Not Bees, Deer In the last "Linkage" post, I linked to a discussion of the most dangerous animals to humans in the US, beyond, of course, other humans. The discussion develops further here.

I Like This

"The overcoat was a trademark of his. It was an impermeable thrift-shop special with a plaid lining and wide lapels, and it looked as though it had been trying for many years to keep the rain off the stooped shoulders of a long series of hard cases, drifters, and ordinary bums. It emitted an odor of bus station so desolate that just standing next to him you could feel your luck changing for the worse."
-- Michael Chabon, Wonder Boys

Wednesday, September 21, 2005

Darfur? Not Genocide to U.S., nor to Cuba!

The blog Darfur Daily News has posted a recent New York Times column by Nicholas Kristof, U.S. Blocks Tougher Words on Genocide. Kristof begins:
President Bush doesn't often find common cause with Cuba, Zimbabwe, Iran, Syria and Venezuela. But this month the Bush administration joined with those countries and others to eviscerate a forthright U.N. statement that nations have an obligation to respond to genocide.
I'm sure there is some sort of real politik reason for fighting this language, but surely no moral one.

The column goes on to outline how little the Administration has done about Darfur, but also tells about they moved forcefully to prevent Brian Steidle, a military advisor and former Marine, from publishing photos of the atrocities. Go read it now. And pray. And then call your Congress person and write to the President. And pray.

More on Darfur

Members of the Save Darfur Coalition met today with a State Department official who has responsiblity for that area. The Coalition includes 138 different religious, humanitarian and human rights groups. Prominent among them and in today's meeting is the NAE's Richard Cizik, whose letter to the President I commented on earlier. They reminded the Administration of "...its moral duty to stop the genocide", and made a number of specific proposals on how to do that. You can read about it here.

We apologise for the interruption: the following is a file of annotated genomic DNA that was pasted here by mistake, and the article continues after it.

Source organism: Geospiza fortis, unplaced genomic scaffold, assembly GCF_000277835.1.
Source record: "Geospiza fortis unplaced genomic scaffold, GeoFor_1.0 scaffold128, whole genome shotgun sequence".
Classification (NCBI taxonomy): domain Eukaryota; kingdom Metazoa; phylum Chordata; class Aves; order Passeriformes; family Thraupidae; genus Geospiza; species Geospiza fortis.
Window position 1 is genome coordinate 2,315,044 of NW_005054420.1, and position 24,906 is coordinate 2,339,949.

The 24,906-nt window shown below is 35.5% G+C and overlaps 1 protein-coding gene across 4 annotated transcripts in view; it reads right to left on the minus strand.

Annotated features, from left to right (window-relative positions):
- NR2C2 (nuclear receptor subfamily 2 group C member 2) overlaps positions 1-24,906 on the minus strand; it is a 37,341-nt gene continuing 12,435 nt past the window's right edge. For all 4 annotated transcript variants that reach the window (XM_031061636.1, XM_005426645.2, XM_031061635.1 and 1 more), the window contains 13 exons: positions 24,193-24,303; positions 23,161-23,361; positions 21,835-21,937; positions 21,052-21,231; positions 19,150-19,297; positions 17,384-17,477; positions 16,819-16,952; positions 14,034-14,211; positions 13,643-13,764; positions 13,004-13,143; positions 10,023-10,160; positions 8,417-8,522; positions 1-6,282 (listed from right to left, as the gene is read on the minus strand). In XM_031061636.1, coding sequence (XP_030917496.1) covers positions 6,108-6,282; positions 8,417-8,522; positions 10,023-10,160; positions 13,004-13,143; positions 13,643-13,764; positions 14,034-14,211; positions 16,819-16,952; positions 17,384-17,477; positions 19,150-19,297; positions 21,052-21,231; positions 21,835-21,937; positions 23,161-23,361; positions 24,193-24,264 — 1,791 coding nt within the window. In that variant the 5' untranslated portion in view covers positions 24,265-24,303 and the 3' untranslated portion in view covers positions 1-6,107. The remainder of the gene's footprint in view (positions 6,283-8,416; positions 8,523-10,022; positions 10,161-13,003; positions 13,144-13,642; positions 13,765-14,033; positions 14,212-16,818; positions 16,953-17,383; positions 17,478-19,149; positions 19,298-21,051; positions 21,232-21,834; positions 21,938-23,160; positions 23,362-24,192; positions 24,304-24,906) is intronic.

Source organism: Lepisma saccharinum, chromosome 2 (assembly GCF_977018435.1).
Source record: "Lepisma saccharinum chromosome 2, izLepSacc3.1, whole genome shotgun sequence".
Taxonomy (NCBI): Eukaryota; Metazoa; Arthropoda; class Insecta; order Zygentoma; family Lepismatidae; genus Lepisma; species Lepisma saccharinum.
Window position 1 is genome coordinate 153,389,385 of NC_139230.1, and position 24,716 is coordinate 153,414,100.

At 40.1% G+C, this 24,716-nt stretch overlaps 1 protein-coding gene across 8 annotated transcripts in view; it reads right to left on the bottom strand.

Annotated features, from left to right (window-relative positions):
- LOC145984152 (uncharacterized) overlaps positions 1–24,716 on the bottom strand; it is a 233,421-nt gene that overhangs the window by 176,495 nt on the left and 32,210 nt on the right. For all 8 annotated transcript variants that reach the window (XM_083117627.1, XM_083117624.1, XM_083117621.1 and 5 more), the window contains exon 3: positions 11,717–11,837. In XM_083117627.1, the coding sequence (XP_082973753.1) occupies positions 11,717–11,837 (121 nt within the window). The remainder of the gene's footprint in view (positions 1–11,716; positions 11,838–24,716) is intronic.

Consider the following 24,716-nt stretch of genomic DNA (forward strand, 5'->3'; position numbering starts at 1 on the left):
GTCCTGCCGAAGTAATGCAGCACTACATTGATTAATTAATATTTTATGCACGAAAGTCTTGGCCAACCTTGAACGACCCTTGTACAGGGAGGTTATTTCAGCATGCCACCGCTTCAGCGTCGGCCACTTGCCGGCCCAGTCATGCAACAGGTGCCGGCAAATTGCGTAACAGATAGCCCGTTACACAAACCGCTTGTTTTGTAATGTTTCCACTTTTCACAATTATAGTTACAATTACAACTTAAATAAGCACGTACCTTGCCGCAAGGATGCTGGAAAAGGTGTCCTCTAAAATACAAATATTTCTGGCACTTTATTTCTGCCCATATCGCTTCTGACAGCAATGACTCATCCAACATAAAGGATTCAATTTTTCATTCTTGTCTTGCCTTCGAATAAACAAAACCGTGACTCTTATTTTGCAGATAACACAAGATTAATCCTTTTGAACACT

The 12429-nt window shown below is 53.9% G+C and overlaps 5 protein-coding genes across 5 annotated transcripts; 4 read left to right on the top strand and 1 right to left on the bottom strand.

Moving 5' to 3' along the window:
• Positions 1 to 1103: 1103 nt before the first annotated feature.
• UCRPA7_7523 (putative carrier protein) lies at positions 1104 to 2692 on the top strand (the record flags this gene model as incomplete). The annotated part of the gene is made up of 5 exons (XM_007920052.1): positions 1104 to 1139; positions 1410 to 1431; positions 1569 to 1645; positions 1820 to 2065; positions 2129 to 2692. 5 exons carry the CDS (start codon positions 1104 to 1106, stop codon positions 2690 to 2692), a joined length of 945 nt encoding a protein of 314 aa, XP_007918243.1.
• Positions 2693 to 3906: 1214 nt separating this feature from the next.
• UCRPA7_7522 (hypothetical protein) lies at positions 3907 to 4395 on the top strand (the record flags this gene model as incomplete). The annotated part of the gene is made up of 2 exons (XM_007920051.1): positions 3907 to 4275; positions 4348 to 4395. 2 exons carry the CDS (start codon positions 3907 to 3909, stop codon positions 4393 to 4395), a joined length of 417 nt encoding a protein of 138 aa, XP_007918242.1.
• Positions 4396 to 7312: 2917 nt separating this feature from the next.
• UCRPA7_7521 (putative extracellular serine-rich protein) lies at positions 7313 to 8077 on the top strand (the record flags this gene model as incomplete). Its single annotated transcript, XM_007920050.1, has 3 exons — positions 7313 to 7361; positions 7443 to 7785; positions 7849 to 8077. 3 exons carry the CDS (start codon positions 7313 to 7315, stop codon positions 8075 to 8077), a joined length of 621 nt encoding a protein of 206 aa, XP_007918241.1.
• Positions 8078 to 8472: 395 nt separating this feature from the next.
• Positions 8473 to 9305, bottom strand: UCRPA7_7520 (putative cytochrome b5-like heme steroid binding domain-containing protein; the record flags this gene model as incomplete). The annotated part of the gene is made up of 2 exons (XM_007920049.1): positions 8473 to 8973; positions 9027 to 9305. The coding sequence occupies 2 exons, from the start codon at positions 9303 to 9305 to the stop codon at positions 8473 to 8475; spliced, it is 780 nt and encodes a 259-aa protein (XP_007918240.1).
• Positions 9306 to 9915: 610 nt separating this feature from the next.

To their credit, James Dobson's Focus on the Family also just raised the issue on their website. In the "Family News in Focus" section, they just posted "Adminstration Encouraged to Step Up Efforts on Darfur Genocide". Dobson and his rep in Washington, Tony Perkins, were silent on Cizik's earlier letter, but this is still a good development.

There's Always Room

In the aftermath of hurricane Katrina, there were scores of heartbreaking stories, but one has haunted me. It's the story told by two San Francisco paramedics of their failed attempts to lead a group out of New Orleans in the days just after the hurricane. At first, the story had the feel of an urban legend - an unarmed group, turned back while trying to cross a bridge out of New Orleans into the neighboring city of Gretna by armed police, with the police shoot over their heads, other police taking their meager supply of water, and later, a police helicopter being used to disperse them from a highway where they had taken refuge. The story was so over the top it had to be made up - but it turned out to be true.